In response to two strong global developments: the rise of pervasive Information technologies and the privatization of the public sphere, Marc Böhlen and Hans Frei propose hybrid architectural programs called Micro Public Places (MMPs). MPPs are small but many, decentralized but connected worldwide.  They combine insights from ambient intelligence, human computing, architecture, social engineering and urbanism to initiate ways to re- animate public life in contemporary societies. They offer access to things that are or should be available to all: air, water, medicine, books, etc.. Last but not least they combine information technologies with subjective human intuition to make the public space a contested space again.


Eyal Burstein, Michele Gauler – Eye Candy

Each of your senses (touch, smell, sight, taste, hearing) sends information to the brain at a different frequency. The brain determines where the sensorial information it receives comes from by the frequency at which it resonates, so it can process it in the appropriate way. Arrays of resonators positioned on the surface of an Eye Candy transmit information from the tongue to the brain at the frequency that the eyes usually send visual information to the brain. A pleasant sensation of soda bubbles can be felt on the tongue as the mind decodes this sensorial information as vivid pictures.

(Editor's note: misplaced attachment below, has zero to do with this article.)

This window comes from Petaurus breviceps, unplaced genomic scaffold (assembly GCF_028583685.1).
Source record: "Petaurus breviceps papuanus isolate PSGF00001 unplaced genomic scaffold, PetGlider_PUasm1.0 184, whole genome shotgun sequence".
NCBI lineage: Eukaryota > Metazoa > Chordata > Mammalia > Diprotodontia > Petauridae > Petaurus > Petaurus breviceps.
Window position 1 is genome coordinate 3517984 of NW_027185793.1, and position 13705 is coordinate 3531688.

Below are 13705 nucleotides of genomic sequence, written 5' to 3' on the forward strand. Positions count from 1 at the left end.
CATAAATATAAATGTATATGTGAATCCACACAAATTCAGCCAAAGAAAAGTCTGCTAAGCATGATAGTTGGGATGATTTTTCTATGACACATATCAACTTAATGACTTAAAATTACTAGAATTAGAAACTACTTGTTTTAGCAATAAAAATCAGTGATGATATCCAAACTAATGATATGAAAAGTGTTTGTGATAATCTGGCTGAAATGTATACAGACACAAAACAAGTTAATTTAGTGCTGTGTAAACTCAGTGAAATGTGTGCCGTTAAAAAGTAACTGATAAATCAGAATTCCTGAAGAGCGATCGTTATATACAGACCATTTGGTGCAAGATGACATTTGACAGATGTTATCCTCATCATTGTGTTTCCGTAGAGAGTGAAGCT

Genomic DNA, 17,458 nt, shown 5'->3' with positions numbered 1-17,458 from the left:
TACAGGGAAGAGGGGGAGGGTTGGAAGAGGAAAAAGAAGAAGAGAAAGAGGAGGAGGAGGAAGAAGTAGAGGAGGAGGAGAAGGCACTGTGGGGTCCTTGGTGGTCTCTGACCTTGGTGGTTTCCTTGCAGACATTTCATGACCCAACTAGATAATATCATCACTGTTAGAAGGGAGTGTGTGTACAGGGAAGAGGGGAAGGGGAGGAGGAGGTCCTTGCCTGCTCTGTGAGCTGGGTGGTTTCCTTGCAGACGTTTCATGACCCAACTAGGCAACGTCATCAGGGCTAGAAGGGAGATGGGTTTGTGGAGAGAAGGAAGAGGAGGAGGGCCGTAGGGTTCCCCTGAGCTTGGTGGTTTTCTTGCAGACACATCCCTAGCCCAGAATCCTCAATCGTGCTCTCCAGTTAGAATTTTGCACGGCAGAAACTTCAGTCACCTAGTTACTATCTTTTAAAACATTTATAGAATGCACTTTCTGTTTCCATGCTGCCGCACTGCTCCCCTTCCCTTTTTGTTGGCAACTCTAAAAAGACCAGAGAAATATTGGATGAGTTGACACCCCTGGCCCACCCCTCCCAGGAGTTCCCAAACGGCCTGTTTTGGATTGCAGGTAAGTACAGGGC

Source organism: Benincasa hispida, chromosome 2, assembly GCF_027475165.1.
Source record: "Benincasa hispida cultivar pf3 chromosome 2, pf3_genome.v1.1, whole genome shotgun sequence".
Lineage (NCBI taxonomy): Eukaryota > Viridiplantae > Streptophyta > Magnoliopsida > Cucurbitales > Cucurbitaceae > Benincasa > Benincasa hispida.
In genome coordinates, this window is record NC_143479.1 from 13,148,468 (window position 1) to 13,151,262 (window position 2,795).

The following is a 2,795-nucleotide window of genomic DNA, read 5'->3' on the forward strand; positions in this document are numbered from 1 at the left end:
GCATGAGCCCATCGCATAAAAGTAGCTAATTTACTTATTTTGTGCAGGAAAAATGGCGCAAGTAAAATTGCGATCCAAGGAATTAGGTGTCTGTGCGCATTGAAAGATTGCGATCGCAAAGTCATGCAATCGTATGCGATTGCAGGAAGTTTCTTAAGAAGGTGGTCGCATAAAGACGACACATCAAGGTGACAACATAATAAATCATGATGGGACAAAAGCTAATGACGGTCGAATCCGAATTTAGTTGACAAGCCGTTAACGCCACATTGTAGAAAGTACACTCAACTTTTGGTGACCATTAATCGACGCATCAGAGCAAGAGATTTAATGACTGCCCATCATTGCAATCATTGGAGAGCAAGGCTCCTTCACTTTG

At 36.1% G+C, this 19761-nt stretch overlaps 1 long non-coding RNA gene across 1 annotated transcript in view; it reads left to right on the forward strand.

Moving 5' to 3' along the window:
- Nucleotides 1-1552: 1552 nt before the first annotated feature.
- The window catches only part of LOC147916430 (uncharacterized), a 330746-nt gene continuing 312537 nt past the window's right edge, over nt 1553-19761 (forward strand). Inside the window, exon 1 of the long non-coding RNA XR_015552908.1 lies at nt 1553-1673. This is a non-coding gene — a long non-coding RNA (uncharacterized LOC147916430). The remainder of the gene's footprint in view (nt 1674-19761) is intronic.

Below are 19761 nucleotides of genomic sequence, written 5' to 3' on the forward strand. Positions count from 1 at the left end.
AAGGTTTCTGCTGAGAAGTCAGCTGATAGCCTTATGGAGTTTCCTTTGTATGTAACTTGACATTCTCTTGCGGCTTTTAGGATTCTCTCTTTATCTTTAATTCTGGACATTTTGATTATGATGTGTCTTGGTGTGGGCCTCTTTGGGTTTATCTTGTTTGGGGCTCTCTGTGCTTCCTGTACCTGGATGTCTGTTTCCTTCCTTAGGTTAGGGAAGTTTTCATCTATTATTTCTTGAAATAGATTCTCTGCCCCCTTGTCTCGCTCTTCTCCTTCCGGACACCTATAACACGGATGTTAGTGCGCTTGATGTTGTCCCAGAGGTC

Adam Zaretsky – Studiolab

[the next idea] 2010 Honorary mention

The Towards Biosolar Cells research program at Leiden University in the Netherlands combines natural and technological components to create solar collectors that supply fuel rather than electricity. Bioartists are collaborating in the development of these “artificial leaves”. Research begins with *Elysia chlorotica*, a wild species that is half plant, half snail. This sea slug eats chloroplasts from algae and becomes solar powered so it does not have to eat for long periods of time. Recently it was discovered that this snail has genetic information to repair the chloroplasts and keep them going; if the genes that allow the snail to maintain the functional integrity of the chloroplasts can be laterally transferred, it is possible the genes can be utilized for other organisms, ultimately for humans. This generates the possibility to produce solar-powered species for food and biofuel directly from the sun, reducing our ecological footprint.


BioArt artist Adam Zaretsky in collaboration with Prof. Huub de Groot (bio-solar cells) and Prof. Rob Zwijnenberg (Faculty of Humanities, Leiden)

Bruce Baikie – Intelligent Solar-Powered 3G-WiFi Broadband Access

[the next idea] 2010 Honorary mention

The purpose of this device is to provide a method and means for controlling the power usage of communication routers based on the electrical output of solar panels and batteries voltage\charge level. The two important pieces of this technology are the intelligent solar power control module and the software for power management and monitoring. These allow for smaller solar panels and battery sub-system, resulting in reduced cost, a smaller form factor and increased portability of communication routers. The aim is to create simple systems and to deploy them into developing regions, specific into schools.